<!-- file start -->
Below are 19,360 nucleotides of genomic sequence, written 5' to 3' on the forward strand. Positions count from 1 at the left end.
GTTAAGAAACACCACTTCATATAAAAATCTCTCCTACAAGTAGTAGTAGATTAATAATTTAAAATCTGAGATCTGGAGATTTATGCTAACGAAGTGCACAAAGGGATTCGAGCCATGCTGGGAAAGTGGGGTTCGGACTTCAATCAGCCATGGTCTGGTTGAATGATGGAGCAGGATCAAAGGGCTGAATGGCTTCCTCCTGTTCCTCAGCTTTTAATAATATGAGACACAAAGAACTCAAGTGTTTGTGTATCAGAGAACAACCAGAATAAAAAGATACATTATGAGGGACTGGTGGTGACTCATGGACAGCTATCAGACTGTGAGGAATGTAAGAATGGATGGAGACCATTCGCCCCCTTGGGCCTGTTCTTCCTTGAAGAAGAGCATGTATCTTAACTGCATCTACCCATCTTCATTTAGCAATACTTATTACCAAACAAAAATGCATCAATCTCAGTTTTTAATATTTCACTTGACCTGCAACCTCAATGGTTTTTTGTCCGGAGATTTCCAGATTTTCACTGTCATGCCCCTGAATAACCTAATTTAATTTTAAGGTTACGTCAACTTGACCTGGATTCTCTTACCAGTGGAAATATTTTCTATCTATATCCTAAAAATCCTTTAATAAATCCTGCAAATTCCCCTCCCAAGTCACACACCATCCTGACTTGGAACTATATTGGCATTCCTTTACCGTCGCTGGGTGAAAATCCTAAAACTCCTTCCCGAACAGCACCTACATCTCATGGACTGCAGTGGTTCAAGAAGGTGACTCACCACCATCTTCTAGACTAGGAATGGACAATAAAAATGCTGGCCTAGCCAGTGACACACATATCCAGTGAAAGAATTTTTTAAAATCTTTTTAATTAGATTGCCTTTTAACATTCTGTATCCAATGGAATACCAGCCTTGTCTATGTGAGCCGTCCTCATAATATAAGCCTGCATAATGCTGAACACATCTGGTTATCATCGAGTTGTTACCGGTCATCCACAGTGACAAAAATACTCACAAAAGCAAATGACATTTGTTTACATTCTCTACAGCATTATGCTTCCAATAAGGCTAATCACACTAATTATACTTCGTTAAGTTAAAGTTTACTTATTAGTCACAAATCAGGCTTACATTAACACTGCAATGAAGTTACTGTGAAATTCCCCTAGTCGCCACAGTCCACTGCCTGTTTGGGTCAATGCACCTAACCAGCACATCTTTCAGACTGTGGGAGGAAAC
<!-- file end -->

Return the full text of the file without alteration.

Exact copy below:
Below are 19,360 nucleotides of genomic sequence, written 5' to 3' on the forward strand. Positions count from 1 at the left end.
GTTAAGAAACACCACTTCATATAAAAATCTCTCCTACAAGTAGTAGTAGATTAATAATTTAAAATCTGAGATCTGGAGATTTATGCTAACGAAGTGCACAAAGGGATTCGAGCCATGCTGGGAAAGTGGGGTTCGGACTTCAATCAGCCATGGTCTGGTTGAATGATGGAGCAGGATCAAAGGGCTGAATGGCTTCCTCCTGTTCCTCAGCTTTTAATAATATGAGACACAAAGAACTCAAGTGTTTGTGTATCAGAGAACAACCAGAATAAAAAGATACATTATGAGGGACTGGTGGTGACTCATGGACAGCTATCAGACTGTGAGGAATGTAAGAATGGATGGAGACCATTCGCCCCCTTGGGCCTGTTCTTCCTTGAAGAAGAGCATGTATCTTAACTGCATCTACCCATCTTCATTTAGCAATACTTATTACCAAACAAAAATGCATCAATCTCAGTTTTTAATATTTCACTTGACCTGCAACCTCAATGGTTTTTTGTCCGGAGATTTCCAGATTTTCACTGTCATGCCCCTGAATAACCTAATTTAATTTTAAGGTTACGTCAACTTGACCTGGATTCTCTTACCAGTGGAAATATTTTCTATCTATATCCTAAAAATCCTTTAATAAATCCTGCAAATTCCCCTCCCAAGTCACACACCATCCTGACTTGGAACTATATTGGCATTCCTTTACCGTCGCTGGGTGAAAATCCTAAAACTCCTTCCCGAACAGCACCTACATCTCATGGACTGCAGTGGTTCAAGAAGGTGACTCACCACCATCTTCTAGACTAGGAATGGACAATAAAAATGCTGGCCTAGCCAGTGACACACATATCCAGTGAAAGAATTTTTTAAAATCTTTTTAATTAGATTGCCTTTTAACATTCTGTATCCAATGGAATACCAGCCTTGTCTATGTGAGCCGTCCTCATAATATAAGCCTGCATAATGCTGAACACATCTGGTTATCATCGAGTTGTTACCGGTCATCCACAGTGACAAAAATACTCACAAAAGCAAATGACATTTGTTTACATTCTCTACAGCATTATGCTTCCAATAAGGCTAATCACACTAATTATACTTCGTTAAGTTAAAGTTTACTTATTAGTCACAAATCAGGCTTACATTAACACTGCAATGAAGTTACTGTGAAATTCCCCTAGTCGCCACAGTCCACTGCCTGTTTGGGTCAATGCACCTAACCAGCACATCTTTCAGACTGTGGGAGGAAAC